7 Super Grains You Should Use Instead of Quinoa

Staff Writer
7 Super Grains You Should Use Instead of Quinoa

Check out this list to be up on the latest additions to the “super grain” trend:

1. Freekeh
Photo by Julie Kajng

Photo by Julie Kajng

Freekeh has about four times as much fiber as most other grains and a low glycemic index, meaning it won’t spike your blood sugar. Its taste is comparable to barley, making it a perfect substitute in this beet and barley risotto.

2. Kamut
Photo by Hannah Lin

Photo by Hannah Lin

Kamut is an ancient version of wheat, with a taste much like that of brown basmati rice. Though it has less fiber than traditional wheat, it has about 30% more protein, as well as several fatty acids, meaning it will provide you with sustained energy. Try it in place of white rice in Mexican sour cream rice recipe.

3. Teff
Photo by Parisa Soraya

Photo by Parisa Soraya

Teff is basically quinoa’s twin: it tastes and cooks nearly the same (actually, it cooks slightly faster) and is gluten-free. Substitute it for quinoa in this P.F. Chang’s Copycat: Fried Rice recipe.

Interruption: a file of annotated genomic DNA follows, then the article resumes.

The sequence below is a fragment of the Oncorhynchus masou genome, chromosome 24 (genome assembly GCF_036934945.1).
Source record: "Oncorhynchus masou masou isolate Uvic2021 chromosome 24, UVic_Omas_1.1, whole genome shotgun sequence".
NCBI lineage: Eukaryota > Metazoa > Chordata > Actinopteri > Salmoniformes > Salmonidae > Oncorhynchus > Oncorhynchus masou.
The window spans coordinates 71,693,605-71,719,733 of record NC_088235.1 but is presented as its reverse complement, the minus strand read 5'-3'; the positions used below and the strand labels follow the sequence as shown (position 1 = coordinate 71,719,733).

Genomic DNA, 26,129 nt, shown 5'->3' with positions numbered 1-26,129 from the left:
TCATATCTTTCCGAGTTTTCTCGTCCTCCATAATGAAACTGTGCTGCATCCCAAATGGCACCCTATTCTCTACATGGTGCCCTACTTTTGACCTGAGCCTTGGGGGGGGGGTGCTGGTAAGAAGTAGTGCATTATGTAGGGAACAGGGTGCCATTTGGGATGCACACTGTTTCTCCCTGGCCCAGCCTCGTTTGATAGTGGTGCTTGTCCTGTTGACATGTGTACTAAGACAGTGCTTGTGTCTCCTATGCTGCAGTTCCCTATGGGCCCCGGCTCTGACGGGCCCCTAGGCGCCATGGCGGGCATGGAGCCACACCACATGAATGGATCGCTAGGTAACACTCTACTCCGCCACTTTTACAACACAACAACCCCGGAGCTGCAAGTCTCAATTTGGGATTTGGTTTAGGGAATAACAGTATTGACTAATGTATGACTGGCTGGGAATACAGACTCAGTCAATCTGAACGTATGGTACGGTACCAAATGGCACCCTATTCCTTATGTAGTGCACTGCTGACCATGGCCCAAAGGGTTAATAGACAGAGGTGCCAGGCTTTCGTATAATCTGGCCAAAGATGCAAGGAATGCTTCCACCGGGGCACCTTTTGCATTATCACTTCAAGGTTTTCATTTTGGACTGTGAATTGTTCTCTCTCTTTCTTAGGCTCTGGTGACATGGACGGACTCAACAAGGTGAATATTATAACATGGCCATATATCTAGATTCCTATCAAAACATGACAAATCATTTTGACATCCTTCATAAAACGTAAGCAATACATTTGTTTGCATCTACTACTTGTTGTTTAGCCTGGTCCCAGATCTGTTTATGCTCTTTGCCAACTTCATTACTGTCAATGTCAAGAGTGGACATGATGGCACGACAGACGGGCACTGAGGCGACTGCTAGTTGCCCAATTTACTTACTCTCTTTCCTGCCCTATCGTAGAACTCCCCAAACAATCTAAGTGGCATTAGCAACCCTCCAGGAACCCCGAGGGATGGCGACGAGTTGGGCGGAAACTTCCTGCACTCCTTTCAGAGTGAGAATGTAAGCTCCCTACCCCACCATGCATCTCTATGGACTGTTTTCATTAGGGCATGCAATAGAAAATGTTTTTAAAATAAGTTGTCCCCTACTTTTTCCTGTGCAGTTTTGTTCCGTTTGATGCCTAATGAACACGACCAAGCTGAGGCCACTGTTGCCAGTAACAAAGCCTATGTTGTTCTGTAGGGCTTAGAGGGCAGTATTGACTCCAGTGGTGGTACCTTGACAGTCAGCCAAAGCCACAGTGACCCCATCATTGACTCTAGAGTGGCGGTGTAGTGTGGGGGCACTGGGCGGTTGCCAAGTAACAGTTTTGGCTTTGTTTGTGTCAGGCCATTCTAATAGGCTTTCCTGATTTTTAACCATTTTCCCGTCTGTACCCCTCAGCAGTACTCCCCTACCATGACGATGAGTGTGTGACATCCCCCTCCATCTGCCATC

4. Millet
Photo by Hannah Lin

Photo by Hannah Lin

Also gluten-free, millet can be fluffy like rice or quinoa or creamy if you add more water and stir it often. It’s also a complete protein and heart-healthy due to its high magnesium content. Check out this guide to learn several ways of cooking millet and some recipes for each method.

5. Bulgur
Photo by Hannah Lin

Photo by Hannah Lin

Bulgur is very much like steel-cut oatmeal and cooks super quickly, too. Note that it’s not gluten-free, though. Try it instead of oats in these overnight oatmeal recipes. Letting the oats – ahem, bulgur – soak overnight in the fridge leaves you with a cool and delicious grab-n-go for hot summer days.

6. Buckwheat
Photo by Casey Carr

Photo by Casey Carr

Buckwheat is actually gluten-free, even though it has ‘wheat’ in its name (who comes up with these things?). It’s similar to porridge when cooked, and its mild flavor makes buckwheat flour great in pancake and bread recipes, like this buckwheat banana bread.

7. Fonio

Africa’s oldest cereal has gone relatively unnoticed, but it is said to be the most nutritious grain on earth. Plus, the Dogon people of Mali believe an explosion of a single fonio grain started the universe, so there’s that. Look for it on store shelves in the near future, and when you find it, try out this fonio salad from one of Malawi’s greatest chefs.

 

While you’re waiting to see more of these grains in stores, use up your quinoa with these tasty recipes:

The post 7 Super Grains You Should Use Instead of Quinoa appeared first on Spoon University.

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